Part XV: Properly Handling Marriage And Divorce Issues

(1 Corinthians 7:10-16)


I.                 Introduction

A.    With the effects of the 1960s sexual revolution, even many professing Christians have modified their past views to become morally lax with involvement in suggestive clothing, pornography, divorce and remarriage.  

B.     After directing believers to avoid immorality in 1 Corinthians 6:9-20, Paul taught how to handle problems in marriage and divorce issues in 1 Corinthians 7:10-16, and we view that passage for our insight and edification:

II.              Properly Handling Marriage And Divorce Issues, 1 Corinthians 7:10-16.

A.    Paul wrote that God commanded married believers not to initiate divorce, 1 Corinthians 7:10-11.

B.     However, if they did get a divorce, they were to remain single or be reconciled to their spouse, 1 Cor. 7:11a, and Deuteronomy 24:1-4 ESV and NIV qualifies that such a reconciliation can occur only if there has not been another marital union since the first divorce with a partner other than the original spouse!

C.     [Some teach that Jesus allowed for divorce in cases of immorality, and cite His Matthew 19:9 "except for fornication" clause as proof.  However, Matthew was written for Jews and Mark for Gentiles (Ryrie Study Bible, 1978, p. 1337, 1397), and the Mark 10:1-12 record of this Matthew 19 account forbids divorce and remarriage, omitting the "exception" clause altogether, meaning the "exception" clause applies only to Jews in Jesus' era: the Jews required divorce for (1) marriage of a Jew to a Gentile under the dispensation of the Law (Ezra 10), (2) immorality during a betrothal period (Matthew 1:18-19) and (3) marriage in violation of the Levitical degrees (the union of cousins), Howard G. Hendricks, Christian Counseling for Contemporary Problems, 1968, p. 112-113.  Thus, the "exception" clause does not apply to the Church era today!]

D.    If a believer is married to an unbeliever, and the unbeliever wants to remain married, the believer must not divorce the unbeliever, 1 Cor. 7:12-13.  "The presence of a believer in the home sets the home apart and gives it a Christian influence it would not otherwise have," 1 Corinthians 7:14; Ibid., Ryrie, ftn. to 1 Cor. 7:14.

E.     However, we interpret 1 Corinthians 7:15-16 to mean that if an unbeliever wants a divorce, the believing spouse is not bound to that union by God, but he is to let the unbeliever leave him to keep his rapport with the unbelieving spouse good for an eventual evangelization of the lost and marital reconciliation, 1 Cor. 7:15-16.  However, others see the "not under bondage" clause in v. 15 to mean the believer is free to remarry a third party after the unsaved partner divorces him, for he does not know if he can lead the unbelieving spouse to the Lord, the alleged meaning of verse 16.  Yet, the Greek text supports the interpretation we take (as follows):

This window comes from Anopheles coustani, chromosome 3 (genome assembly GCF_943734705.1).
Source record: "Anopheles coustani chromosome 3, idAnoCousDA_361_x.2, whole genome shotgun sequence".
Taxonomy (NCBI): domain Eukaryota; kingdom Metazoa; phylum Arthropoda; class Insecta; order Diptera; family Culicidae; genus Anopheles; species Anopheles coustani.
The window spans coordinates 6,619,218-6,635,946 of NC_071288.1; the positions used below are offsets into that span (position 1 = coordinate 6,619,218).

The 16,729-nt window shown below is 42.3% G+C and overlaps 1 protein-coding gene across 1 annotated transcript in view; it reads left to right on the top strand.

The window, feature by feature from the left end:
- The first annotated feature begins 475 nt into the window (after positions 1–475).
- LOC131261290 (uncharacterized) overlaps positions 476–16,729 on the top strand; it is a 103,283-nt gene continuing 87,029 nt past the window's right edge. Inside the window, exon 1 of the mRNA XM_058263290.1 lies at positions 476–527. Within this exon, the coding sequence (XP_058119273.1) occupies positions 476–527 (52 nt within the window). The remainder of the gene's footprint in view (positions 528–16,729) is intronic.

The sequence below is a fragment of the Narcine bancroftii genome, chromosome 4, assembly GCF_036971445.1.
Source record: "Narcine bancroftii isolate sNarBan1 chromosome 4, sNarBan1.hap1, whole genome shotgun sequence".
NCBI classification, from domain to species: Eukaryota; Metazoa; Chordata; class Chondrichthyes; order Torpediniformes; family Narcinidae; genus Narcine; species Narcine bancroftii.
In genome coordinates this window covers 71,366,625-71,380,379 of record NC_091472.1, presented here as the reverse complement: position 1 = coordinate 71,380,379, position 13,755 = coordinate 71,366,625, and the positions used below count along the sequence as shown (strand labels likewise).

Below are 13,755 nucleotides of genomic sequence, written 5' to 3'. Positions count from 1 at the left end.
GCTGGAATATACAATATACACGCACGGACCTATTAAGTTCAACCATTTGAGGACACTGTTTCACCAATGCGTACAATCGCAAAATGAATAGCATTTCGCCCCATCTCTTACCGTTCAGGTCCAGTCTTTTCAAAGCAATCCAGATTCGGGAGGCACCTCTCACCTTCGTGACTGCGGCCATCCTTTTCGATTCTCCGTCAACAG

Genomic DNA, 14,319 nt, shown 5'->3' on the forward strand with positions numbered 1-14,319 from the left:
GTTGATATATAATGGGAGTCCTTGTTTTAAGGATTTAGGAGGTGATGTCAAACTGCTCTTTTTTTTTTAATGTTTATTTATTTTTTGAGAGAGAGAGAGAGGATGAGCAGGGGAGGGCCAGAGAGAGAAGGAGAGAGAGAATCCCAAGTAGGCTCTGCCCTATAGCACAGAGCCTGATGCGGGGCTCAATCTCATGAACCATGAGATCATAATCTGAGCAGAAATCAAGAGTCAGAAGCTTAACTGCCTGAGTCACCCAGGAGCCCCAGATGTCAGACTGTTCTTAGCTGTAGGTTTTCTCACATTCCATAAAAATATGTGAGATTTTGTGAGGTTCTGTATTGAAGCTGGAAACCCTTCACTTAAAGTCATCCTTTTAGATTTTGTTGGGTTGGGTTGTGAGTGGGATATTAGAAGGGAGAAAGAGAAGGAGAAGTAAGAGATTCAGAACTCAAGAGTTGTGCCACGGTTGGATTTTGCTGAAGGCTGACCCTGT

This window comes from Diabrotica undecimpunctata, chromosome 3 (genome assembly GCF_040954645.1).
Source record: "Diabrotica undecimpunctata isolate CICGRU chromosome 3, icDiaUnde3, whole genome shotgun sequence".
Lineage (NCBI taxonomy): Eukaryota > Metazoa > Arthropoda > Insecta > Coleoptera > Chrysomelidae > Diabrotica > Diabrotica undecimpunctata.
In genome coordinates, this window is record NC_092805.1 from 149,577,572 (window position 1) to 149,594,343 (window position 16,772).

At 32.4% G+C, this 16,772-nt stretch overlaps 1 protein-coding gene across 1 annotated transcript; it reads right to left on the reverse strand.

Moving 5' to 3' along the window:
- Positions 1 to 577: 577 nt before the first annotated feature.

1.      Both appearances of "whether" (KJV) in v. 16 translate the conditional particle ei, otherwise rendered "if," and the verb rendered "save", sozo that follows ei in both cases is in the indicative mood (U. B. S. Grk. N. T., 1966, p. 592; The Analyt. Grk. Lex. (Zon.), 1972, p. 396; Ibid., Arndt & Gingrich, p. 217-219).

2.      As such, ei written before the verb in the indicative mood indicates the assumption of the reality of the premise (Dana and Mantey, A Manual Grammar of the Greek New Testament, 1957, p. 289).

3.      In other words, Paul was assuming that the believing spouse would likely lead the unsaved partner to Christ, that a reconciliation marriage would then follow in accord with the 1 Corinthians 7:10-11 order.

4.      Had Paul's questions stated the less probable future condition, meaning it was unlikely that the unsaved spouse would be saved, those questions would have grammatically had to contain the conditional particle ei with the optative mood of the verb in the protasis, the "if" clause, followed by the apodosis, the "then" clause, that would contain the particle an with the optative mood of the verb (Ibid., p. 290). However, this arrangement does not occur in the Greek text at 1 Corinthians 7:16! (Ibid., U. B. S. Grk. N. T.)

5.      Paul thus did not advocate remarriage to a third party believer after an unbelieving spouse divorced the believer!  Rather, he taught that the believer is not bound to resist the unbeliever from initiating divorce against him in hope that the rapport might be saved so as eventually to evangelize the lost and save the marriage!  This interpretation smoothly agrees with Paul's commands in 1 Corinthians 7:10-11!


Lesson: Be it Jesus' words or Paul's words, Scripture consistently teaches that God does not allow for divorce and remarriage in the Church era.  The sole exception is the case where an unsaved spouse initiates divorce, and the believer is to let the unsaved depart in hope of evangelizing him and thus eventually salvaging the initial marriage.


Application: (1) May we remain loyal to our spouses in Christian marriage.  (2) If we are married to an unbeliever, may we seek to preserve the marriage long-term while also leading the unbelieving spouse to Christ.